ALLISON ALEXY


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I am a cultural anthropologist focusing on contemporary Japan, with interest in ideals and experiences of family lives, constructions of intimacy, and legal anthropology. Through the lens of family life, my ethnographic research investigates changing norms around the social and legal constructions of gender contextualized within the rapid societal changes of recent decades. My research makes clear that what might seem like private or personal family issues both reflect and significantly influence broader political and social trends.





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My book, Intimate Disconnections: Divorce and the Romance of Independence in Contemporary Japan, considers how people negotiate freedom, happiness, and connections through divorce. It was published by the University of Chicago Press and I'm thrilled that it is also available through open access, with subvention funds from the TOME program. A Japanese version was published by Misuzu Press and a Chinese version will come from East China Normal University Press.





I am currently writing a book, Family Law in a Family Nation: Parental Abductions and Activism in Contemporary Japan. This book explores how conflicts between family members – such as custody disputes, parental abductions, and more – are handled in the court system and also by individual people if the courts provide insufficient resolution. Locating family law exceptionalism in a specific cultural context, I argue that the centrality of “family” as an organizing symbol for the Japanese nation, and the ensuing legal system that privileges families as unimpeachably private space, creates fundamental lacunae for people seeking assistance in family disputes.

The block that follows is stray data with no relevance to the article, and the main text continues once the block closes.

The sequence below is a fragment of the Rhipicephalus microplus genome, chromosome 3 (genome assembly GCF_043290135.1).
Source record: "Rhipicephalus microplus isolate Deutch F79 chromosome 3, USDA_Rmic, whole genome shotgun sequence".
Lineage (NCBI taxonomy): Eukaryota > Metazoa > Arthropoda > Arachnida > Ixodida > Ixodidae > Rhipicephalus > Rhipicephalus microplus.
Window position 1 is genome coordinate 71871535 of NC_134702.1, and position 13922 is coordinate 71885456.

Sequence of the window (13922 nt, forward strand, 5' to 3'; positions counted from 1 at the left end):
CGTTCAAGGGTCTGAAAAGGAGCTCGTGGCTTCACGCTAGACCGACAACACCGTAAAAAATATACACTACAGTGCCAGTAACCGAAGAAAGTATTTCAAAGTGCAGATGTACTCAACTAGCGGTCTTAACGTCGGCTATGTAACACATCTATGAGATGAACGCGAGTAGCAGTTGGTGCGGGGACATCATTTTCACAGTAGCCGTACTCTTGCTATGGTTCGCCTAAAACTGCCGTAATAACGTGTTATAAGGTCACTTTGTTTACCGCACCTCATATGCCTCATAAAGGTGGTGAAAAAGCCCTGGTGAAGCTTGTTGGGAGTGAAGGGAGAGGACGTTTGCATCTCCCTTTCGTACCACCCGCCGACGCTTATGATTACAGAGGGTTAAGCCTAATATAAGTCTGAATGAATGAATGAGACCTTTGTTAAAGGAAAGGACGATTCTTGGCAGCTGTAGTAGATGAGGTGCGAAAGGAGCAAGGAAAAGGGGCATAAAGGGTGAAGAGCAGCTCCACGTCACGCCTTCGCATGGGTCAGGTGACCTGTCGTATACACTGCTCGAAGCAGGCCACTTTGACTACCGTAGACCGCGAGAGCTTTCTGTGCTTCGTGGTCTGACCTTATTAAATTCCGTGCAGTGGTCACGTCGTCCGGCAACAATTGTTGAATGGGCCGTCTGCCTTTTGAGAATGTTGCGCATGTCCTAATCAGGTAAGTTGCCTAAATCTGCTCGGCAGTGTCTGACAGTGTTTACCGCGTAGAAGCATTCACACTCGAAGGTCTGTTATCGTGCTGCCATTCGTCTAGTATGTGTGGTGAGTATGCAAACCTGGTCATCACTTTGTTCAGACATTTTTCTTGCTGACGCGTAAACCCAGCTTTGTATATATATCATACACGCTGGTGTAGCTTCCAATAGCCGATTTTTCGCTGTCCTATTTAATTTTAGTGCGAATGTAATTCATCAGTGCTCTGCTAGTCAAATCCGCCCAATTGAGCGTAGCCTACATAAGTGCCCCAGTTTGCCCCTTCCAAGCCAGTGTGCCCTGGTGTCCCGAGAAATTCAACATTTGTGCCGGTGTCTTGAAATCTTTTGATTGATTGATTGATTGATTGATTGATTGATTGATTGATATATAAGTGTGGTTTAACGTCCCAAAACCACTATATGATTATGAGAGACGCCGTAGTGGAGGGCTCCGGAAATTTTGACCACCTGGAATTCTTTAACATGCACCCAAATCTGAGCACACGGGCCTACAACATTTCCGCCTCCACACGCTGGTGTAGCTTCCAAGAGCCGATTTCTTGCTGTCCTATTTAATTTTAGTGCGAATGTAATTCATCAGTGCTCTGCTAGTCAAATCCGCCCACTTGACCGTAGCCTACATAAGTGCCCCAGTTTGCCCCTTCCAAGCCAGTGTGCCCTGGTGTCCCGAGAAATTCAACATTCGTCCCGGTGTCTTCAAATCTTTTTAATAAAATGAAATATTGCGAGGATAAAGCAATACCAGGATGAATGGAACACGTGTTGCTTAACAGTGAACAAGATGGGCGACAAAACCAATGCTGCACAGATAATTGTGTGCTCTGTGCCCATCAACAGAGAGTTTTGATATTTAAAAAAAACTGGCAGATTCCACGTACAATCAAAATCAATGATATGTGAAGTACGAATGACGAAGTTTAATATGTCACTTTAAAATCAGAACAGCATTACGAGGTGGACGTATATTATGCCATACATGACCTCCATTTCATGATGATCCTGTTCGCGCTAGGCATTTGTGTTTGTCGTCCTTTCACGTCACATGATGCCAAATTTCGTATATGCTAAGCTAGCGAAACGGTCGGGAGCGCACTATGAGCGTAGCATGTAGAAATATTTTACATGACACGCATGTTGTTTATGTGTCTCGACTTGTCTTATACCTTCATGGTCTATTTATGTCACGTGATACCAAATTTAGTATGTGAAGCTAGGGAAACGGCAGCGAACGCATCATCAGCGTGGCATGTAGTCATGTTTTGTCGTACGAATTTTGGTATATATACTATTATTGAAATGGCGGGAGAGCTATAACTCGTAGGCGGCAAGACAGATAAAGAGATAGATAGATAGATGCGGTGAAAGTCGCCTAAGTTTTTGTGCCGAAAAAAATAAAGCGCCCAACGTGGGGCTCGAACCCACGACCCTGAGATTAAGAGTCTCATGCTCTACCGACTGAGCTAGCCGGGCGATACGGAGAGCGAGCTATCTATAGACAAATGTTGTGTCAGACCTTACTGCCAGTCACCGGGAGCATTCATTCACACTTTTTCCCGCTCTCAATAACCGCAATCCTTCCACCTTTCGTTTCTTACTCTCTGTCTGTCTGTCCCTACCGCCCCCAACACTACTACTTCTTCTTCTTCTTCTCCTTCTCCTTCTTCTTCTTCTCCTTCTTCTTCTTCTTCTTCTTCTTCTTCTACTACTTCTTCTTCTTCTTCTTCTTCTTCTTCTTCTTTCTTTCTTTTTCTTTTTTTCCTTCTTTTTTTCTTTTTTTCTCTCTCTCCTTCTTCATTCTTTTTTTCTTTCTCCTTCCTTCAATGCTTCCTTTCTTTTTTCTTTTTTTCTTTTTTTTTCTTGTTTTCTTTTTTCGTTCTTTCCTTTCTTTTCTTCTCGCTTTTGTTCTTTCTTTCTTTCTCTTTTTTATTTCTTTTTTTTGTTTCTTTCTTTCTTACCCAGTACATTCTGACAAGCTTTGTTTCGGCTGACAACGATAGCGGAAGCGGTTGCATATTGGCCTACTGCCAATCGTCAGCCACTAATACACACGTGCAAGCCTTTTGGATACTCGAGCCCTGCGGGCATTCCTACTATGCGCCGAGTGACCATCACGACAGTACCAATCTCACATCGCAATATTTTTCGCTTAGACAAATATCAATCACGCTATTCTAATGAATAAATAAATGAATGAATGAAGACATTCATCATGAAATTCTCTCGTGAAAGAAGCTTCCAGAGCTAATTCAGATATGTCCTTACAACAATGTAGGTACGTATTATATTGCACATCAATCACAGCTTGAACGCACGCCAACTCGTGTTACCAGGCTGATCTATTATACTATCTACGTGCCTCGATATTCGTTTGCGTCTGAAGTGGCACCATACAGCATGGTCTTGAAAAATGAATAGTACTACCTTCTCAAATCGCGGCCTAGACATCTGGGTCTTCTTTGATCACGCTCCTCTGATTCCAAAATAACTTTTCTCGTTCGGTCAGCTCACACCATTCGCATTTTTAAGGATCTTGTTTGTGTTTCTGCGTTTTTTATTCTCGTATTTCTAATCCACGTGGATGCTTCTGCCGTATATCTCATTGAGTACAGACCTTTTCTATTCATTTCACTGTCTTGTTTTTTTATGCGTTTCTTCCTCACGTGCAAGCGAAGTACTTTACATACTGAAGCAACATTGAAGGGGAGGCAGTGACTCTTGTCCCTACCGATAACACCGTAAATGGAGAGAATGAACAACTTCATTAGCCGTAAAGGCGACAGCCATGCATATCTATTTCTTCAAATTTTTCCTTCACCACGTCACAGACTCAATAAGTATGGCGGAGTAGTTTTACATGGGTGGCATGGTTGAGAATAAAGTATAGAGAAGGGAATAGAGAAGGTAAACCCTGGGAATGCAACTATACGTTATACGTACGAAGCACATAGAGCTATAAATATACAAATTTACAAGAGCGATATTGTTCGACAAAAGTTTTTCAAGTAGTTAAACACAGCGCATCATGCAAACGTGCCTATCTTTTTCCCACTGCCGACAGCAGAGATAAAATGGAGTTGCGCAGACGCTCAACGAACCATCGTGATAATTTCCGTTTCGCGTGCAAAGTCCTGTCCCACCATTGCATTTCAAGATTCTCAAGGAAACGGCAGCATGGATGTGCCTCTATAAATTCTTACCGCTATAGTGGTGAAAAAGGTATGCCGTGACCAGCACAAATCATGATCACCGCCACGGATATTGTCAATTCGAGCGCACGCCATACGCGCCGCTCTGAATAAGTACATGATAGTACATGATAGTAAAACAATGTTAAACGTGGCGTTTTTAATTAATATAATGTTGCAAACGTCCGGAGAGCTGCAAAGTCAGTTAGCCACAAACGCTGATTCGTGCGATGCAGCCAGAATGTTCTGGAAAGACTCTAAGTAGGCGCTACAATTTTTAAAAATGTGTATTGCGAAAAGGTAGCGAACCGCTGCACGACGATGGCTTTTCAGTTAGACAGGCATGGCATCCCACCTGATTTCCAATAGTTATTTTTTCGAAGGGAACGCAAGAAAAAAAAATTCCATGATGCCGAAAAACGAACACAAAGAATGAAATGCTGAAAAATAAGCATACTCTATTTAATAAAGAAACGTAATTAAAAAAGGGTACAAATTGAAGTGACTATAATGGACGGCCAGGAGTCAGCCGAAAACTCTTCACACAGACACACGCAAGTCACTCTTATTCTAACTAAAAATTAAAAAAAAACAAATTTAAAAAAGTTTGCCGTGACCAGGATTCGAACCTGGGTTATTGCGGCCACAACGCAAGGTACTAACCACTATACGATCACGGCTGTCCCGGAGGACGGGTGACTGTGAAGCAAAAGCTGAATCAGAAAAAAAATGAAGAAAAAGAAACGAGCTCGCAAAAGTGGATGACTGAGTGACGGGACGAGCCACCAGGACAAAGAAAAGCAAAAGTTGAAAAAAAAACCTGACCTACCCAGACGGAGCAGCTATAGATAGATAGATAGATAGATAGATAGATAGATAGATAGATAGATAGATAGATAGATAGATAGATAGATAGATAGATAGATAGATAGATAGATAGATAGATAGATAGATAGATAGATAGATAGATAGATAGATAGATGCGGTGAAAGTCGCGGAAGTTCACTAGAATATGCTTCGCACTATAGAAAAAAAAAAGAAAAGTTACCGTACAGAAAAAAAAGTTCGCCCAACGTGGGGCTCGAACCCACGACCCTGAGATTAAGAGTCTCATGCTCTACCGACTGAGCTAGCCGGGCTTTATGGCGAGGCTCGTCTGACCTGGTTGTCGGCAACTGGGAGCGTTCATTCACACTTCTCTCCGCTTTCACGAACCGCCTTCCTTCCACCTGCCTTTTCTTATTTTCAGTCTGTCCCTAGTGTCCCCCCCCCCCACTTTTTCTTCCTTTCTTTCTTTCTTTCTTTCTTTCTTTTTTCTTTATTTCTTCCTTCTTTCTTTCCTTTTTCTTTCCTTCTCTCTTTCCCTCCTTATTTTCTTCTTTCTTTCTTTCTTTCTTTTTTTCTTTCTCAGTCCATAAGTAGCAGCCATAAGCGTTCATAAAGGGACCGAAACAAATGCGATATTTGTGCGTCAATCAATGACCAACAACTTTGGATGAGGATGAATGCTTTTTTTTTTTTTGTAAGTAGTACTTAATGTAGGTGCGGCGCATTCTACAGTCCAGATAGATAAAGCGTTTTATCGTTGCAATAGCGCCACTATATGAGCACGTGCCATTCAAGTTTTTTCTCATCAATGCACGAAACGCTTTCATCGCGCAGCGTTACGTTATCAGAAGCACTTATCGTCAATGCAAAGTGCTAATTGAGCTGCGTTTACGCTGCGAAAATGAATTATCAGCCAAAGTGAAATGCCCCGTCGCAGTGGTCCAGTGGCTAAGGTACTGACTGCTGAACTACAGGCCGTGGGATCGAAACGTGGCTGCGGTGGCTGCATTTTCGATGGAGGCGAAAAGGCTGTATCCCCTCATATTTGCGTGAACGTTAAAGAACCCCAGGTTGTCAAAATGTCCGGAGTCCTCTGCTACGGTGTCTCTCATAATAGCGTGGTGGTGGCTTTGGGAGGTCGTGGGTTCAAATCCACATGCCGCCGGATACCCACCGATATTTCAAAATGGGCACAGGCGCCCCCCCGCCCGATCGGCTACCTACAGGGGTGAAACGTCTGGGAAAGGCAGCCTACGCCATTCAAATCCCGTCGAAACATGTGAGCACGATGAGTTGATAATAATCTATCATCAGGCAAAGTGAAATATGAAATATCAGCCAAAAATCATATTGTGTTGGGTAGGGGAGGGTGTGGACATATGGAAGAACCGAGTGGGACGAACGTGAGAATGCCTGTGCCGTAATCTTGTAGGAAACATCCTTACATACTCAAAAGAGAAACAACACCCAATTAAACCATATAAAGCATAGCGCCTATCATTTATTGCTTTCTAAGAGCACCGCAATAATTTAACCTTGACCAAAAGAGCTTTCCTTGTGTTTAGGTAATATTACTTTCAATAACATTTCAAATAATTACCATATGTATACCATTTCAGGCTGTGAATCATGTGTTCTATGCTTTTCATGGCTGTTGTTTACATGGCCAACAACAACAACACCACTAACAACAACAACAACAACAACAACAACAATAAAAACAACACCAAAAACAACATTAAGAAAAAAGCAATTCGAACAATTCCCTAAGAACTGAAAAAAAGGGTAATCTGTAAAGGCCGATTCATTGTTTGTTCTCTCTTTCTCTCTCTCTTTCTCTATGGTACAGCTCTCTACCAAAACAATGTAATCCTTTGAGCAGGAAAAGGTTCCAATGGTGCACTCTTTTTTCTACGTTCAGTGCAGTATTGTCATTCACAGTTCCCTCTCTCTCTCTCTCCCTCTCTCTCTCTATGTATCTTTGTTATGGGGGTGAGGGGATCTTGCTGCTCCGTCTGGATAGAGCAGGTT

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With Emma Cook, I co-edited Intimate Japan: Ethnographies of Closeness and Conflict. We are happy the volume was chosen by Knowledge Unlatched to be published through open access and the full book is available online. With Richard Ronald, I co-edited Home and Family in Japan: Continuity and Transformation.





I am an associate professor in the Department of Women’s and Gender Studies at the University of Michigan, where I am also the Director of Undergraduate Studies. Interested students are welcome to explore the department's two majors and four minors, as well as the honors program. I serve as the Director of Undergraduate Studies at the Center for Japanese Studies, and welcome applications to join the Undergraduate Advisory Board.

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I am the co-creator and host of Michigan Talks Japan, a podcast from the Center for Japanese Studies. In it, I talk with scholars focused on Japan who are working in various academic disciplines and time periods.



At the University of Hawai’i Press, I am the series editor for Asia Pop! a new book series. It examines how popular culture, broadly defined, is created, consumed, critiqued, and subverted in the region and as it makes its way around the world. Please feel free to contact me if you have any questions about the series or would like to submit a proposal.

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In the picture at the top of this page, you see Tokyo’s SkyTree as reflected in the Asahi building. Both buildings are easy to make fun of, but I love the colors in this shot.

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